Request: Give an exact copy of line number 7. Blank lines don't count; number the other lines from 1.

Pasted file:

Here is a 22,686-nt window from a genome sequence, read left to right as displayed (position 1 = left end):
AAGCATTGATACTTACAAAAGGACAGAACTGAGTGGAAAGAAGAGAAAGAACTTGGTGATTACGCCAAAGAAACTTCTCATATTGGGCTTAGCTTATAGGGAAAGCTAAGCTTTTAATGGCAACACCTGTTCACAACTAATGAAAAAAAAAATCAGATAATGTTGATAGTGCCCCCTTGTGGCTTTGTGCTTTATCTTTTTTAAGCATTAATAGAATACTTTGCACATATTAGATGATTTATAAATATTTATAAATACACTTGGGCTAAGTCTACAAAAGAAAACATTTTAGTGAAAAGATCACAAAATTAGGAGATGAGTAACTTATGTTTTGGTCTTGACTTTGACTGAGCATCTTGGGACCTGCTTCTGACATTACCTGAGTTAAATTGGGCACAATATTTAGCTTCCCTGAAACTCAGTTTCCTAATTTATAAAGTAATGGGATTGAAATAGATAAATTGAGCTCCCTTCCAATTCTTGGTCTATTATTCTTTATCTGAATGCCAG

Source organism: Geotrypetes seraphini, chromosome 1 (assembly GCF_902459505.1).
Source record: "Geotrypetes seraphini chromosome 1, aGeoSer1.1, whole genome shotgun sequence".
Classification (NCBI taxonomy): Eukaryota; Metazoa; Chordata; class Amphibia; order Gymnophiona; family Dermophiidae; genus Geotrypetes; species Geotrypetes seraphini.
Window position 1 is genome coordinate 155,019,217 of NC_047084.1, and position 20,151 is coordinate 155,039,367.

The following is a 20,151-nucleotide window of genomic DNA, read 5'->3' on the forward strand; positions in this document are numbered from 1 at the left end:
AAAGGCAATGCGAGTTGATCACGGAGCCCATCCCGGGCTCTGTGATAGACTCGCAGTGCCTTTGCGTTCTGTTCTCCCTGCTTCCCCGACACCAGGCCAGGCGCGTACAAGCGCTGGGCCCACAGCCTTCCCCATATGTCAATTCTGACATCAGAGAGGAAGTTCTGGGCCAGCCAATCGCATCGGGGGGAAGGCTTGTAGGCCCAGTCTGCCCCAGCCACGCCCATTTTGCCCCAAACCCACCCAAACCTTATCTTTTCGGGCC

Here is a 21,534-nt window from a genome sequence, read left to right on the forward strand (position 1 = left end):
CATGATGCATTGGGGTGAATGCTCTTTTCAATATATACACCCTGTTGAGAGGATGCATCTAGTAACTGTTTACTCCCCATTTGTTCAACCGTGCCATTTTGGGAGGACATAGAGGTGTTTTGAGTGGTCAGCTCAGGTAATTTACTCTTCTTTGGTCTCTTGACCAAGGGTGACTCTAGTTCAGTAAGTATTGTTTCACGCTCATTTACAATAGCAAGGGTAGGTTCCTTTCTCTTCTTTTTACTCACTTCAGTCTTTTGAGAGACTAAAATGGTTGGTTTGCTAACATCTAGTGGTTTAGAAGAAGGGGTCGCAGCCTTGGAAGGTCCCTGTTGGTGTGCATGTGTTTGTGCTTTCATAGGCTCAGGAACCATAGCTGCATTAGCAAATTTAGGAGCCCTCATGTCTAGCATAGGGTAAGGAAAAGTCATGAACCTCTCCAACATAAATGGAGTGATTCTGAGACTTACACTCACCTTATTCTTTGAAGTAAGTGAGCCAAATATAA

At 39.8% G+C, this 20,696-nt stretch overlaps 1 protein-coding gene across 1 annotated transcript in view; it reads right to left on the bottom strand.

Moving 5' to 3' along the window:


The following is a 20,151-nucleotide window of genomic DNA, read 5'->3' on the forward strand; positions in this document are numbered from 1 at the left end: